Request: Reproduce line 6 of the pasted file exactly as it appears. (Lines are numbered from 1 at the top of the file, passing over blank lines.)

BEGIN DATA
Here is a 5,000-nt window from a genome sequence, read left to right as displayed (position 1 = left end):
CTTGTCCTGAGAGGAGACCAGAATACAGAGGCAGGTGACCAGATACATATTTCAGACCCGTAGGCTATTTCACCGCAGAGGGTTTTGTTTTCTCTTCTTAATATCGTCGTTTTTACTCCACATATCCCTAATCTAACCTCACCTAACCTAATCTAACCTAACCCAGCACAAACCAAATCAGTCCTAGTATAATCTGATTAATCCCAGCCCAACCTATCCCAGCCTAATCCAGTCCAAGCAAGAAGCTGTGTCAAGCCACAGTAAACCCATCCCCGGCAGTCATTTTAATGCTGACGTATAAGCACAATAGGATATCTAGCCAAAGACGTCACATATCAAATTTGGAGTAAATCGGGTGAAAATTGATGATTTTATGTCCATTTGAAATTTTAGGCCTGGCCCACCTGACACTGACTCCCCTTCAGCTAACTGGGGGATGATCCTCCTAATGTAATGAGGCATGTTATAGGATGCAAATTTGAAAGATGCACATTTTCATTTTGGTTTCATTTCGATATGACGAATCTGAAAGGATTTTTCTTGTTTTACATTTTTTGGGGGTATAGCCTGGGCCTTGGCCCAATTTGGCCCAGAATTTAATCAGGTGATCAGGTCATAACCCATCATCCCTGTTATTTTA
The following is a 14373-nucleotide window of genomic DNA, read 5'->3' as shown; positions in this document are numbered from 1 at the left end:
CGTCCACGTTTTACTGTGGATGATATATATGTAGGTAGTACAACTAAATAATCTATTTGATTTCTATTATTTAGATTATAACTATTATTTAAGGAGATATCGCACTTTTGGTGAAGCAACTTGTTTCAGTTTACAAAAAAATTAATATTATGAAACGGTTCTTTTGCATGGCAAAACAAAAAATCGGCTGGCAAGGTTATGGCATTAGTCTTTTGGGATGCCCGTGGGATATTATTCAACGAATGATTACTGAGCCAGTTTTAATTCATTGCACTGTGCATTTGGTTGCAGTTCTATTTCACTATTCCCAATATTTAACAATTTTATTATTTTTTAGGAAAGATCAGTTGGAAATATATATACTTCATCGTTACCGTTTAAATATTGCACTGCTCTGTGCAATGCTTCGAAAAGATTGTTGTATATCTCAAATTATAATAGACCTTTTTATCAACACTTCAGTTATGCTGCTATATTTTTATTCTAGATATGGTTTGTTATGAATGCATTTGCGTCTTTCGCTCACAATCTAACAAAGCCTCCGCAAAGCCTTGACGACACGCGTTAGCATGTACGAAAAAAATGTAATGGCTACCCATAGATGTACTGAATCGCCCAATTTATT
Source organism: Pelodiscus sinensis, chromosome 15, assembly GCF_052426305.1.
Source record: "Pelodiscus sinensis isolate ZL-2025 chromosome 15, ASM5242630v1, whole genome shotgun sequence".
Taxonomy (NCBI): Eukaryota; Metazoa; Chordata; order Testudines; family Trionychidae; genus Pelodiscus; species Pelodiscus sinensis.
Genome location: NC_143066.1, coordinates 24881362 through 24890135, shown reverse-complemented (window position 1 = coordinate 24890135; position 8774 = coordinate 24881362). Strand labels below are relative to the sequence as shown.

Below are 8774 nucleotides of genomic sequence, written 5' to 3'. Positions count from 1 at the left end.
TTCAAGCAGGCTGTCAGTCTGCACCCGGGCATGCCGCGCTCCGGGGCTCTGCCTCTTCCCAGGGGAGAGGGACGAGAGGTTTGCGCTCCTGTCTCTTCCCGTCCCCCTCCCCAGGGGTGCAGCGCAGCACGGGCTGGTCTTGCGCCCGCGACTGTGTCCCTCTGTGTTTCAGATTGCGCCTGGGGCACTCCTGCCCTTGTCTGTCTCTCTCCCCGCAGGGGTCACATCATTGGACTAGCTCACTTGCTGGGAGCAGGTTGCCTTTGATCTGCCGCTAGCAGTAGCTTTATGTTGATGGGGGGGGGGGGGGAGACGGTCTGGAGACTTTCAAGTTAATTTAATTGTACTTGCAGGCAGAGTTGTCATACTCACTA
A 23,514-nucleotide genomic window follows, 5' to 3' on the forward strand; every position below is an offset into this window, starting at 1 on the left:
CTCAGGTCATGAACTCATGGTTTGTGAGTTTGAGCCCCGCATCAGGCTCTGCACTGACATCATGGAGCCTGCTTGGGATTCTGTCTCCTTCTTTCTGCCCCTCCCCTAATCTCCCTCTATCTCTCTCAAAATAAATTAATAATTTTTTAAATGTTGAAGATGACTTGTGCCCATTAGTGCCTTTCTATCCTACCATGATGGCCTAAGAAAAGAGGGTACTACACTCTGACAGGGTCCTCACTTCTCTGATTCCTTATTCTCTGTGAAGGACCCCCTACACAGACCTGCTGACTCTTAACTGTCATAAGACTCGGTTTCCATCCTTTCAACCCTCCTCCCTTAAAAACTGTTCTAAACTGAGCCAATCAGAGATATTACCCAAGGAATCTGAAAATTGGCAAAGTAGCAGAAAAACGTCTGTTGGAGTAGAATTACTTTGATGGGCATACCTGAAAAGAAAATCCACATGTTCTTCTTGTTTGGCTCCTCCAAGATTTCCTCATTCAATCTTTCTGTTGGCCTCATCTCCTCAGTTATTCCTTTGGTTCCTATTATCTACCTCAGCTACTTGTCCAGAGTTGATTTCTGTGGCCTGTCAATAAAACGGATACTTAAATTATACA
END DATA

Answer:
Source record: "Pelodiscus sinensis isolate ZL-2025 chromosome 15, ASM5242630v1, whole genome shotgun sequence".